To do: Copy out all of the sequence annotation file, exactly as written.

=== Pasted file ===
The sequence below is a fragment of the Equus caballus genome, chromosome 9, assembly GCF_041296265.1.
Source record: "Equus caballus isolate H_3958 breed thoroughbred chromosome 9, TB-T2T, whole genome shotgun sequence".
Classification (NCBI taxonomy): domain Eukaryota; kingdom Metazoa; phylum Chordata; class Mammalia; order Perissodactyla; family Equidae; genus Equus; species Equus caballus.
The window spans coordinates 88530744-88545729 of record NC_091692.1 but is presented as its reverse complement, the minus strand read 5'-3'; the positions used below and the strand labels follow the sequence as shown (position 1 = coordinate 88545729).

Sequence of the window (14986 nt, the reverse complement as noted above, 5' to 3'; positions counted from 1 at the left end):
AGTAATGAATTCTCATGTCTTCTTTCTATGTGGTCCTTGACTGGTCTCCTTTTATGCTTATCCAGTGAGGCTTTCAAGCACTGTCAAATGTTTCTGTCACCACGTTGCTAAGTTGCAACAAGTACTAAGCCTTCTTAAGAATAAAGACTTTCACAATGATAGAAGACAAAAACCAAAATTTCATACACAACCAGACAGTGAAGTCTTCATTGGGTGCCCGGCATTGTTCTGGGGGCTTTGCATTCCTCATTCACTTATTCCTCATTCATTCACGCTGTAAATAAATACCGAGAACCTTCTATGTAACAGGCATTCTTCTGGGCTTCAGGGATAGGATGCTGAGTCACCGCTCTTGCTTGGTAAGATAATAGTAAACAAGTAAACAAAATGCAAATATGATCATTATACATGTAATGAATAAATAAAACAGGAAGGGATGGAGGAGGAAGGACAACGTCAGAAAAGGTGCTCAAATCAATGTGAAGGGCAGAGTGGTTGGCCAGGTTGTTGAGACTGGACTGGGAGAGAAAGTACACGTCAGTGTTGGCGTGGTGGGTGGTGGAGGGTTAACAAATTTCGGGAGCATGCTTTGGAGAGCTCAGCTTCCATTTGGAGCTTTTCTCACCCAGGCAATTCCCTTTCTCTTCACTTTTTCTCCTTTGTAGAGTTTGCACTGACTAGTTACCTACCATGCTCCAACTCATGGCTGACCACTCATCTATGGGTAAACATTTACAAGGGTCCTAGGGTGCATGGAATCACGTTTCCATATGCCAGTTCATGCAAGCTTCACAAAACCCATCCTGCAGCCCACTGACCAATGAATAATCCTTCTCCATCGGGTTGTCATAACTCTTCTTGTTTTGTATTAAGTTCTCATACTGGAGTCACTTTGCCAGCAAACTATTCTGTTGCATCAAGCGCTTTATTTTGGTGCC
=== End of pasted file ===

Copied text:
The sequence below is a fragment of the Equus caballus genome, chromosome 9, assembly GCF_041296265.1.
Source record: "Equus caballus isolate H_3958 breed thoroughbred chromosome 9, TB-T2T, whole genome shotgun sequence".
Classification (NCBI taxonomy): domain Eukaryota; kingdom Metazoa; phylum Chordata; class Mammalia; order Perissodactyla; family Equidae; genus Equus; species Equus caballus.
The window spans coordinates 88530744-88545729 of record NC_091692.1 but is presented as its reverse complement, the minus strand read 5'-3'; the positions used below and the strand labels follow the sequence as shown (position 1 = coordinate 88545729).

Sequence of the window (14986 nt, the reverse complement as noted above, 5' to 3'; positions counted from 1 at the left end):
AGTAATGAATTCTCATGTCTTCTTTCTATGTGGTCCTTGACTGGTCTCCTTTTATGCTTATCCAGTGAGGCTTTCAAGCACTGTCAAATGTTTCTGTCACCACGTTGCTAAGTTGCAACAAGTACTAAGCCTTCTTAAGAATAAAGACTTTCACAATGATAGAAGACAAAAACCAAAATTTCATACACAACCAGACAGTGAAGTCTTCATTGGGTGCCCGGCATTGTTCTGGGGGCTTTGCATTCCTCATTCACTTATTCCTCATTCATTCACGCTGTAAATAAATACCGAGAACCTTCTATGTAACAGGCATTCTTCTGGGCTTCAGGGATAGGATGCTGAGTCACCGCTCTTGCTTGGTAAGATAATAGTAAACAAGTAAACAAAATGCAAATATGATCATTATACATGTAATGAATAAATAAAACAGGAAGGGATGGAGGAGGAAGGACAACGTCAGAAAAGGTGCTCAAATCAATGTGAAGGGCAGAGTGGTTGGCCAGGTTGTTGAGACTGGACTGGGAGAGAAAGTACACGTCAGTGTTGGCGTGGTGGGTGGTGGAGGGTTAACAAATTTCGGGAGCATGCTTTGGAGAGCTCAGCTTCCATTTGGAGCTTTTCTCACCCAGGCAATTCCCTTTCTCTTCACTTTTTCTCCTTTGTAGAGTTTGCACTGACTAGTTACCTACCATGCTCCAACTCATGGCTGACCACTCATCTATGGGTAAACATTTACAAGGGTCCTAGGGTGCATGGAATCACGTTTCCATATGCCAGTTCATGCAAGCTTCACAAAACCCATCCTGCAGCCCACTGACCAATGAATAATCCTTCTCCATCGGGTTGTCATAACTCTTCTTGTTTTGTATTAAGTTCTCATACTGGAGTCACTTTGCCAGCAAACTATTCTGTTGCATCAAGCGCTTTATTTTGGTGCC